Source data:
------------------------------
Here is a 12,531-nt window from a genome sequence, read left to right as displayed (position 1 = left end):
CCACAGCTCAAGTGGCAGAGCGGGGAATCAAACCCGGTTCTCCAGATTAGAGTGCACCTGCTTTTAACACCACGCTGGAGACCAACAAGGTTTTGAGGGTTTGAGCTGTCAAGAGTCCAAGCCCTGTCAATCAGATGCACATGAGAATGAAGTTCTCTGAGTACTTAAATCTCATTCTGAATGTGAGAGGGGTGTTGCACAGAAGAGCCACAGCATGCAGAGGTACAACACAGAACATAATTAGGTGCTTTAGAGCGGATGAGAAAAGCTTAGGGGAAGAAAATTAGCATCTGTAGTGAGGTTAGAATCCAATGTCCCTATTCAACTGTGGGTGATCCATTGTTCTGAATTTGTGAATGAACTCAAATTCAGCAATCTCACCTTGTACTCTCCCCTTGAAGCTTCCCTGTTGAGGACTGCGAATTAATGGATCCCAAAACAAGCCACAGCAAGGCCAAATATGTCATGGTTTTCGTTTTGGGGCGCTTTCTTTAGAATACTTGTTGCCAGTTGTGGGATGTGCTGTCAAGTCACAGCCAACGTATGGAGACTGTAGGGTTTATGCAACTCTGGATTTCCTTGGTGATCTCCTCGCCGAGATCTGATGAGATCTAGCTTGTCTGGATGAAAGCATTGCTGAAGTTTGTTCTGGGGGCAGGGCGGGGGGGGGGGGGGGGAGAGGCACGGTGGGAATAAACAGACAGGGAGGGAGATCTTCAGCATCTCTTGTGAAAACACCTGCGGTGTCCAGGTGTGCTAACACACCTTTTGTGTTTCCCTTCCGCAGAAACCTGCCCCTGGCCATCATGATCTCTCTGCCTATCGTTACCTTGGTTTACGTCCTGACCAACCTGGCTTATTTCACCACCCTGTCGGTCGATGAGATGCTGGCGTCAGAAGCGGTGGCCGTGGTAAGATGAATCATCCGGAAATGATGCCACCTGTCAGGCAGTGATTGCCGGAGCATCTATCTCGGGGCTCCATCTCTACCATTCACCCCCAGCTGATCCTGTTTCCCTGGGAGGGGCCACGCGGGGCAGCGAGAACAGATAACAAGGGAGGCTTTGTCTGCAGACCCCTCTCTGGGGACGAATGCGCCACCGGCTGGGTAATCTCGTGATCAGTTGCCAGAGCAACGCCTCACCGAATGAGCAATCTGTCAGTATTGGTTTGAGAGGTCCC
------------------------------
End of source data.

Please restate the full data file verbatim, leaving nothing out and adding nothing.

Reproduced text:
Here is a 12,531-nt window from a genome sequence, read left to right as displayed (position 1 = left end):
CCACAGCTCAAGTGGCAGAGCGGGGAATCAAACCCGGTTCTCCAGATTAGAGTGCACCTGCTTTTAACACCACGCTGGAGACCAACAAGGTTTTGAGGGTTTGAGCTGTCAAGAGTCCAAGCCCTGTCAATCAGATGCACATGAGAATGAAGTTCTCTGAGTACTTAAATCTCATTCTGAATGTGAGAGGGGTGTTGCACAGAAGAGCCACAGCATGCAGAGGTACAACACAGAACATAATTAGGTGCTTTAGAGCGGATGAGAAAAGCTTAGGGGAAGAAAATTAGCATCTGTAGTGAGGTTAGAATCCAATGTCCCTATTCAACTGTGGGTGATCCATTGTTCTGAATTTGTGAATGAACTCAAATTCAGCAATCTCACCTTGTACTCTCCCCTTGAAGCTTCCCTGTTGAGGACTGCGAATTAATGGATCCCAAAACAAGCCACAGCAAGGCCAAATATGTCATGGTTTTCGTTTTGGGGCGCTTTCTTTAGAATACTTGTTGCCAGTTGTGGGATGTGCTGTCAAGTCACAGCCAACGTATGGAGACTGTAGGGTTTATGCAACTCTGGATTTCCTTGGTGATCTCCTCGCCGAGATCTGATGAGATCTAGCTTGTCTGGATGAAAGCATTGCTGAAGTTTGTTCTGGGGGCAGGGCGGGGGGGGGGGGGGGGAGAGGCACGGTGGGAATAAACAGACAGGGAGGGAGATCTTCAGCATCTCTTGTGAAAACACCTGCGGTGTCCAGGTGTGCTAACACACCTTTTGTGTTTCCCTTCCGCAGAAACCTGCCCCTGGCCATCATGATCTCTCTGCCTATCGTTACCTTGGTTTACGTCCTGACCAACCTGGCTTATTTCACCACCCTGTCGGTCGATGAGATGCTGGCGTCAGAAGCGGTGGCCGTGGTAAGATGAATCATCCGGAAATGATGCCACCTGTCAGGCAGTGATTGCCGGAGCATCTATCTCGGGGCTCCATCTCTACCATTCACCCCCAGCTGATCCTGTTTCCCTGGGAGGGGCCACGCGGGGCAGCGAGAACAGATAACAAGGGAGGCTTTGTCTGCAGACCCCTCTCTGGGGACGAATGCGCCACCGGCTGGGTAATCTCGTGATCAGTTGCCAGAGCAACGCCTCACCGAATGAGCAATCTGTCAGTATTGGTTTGAGAGGTCCC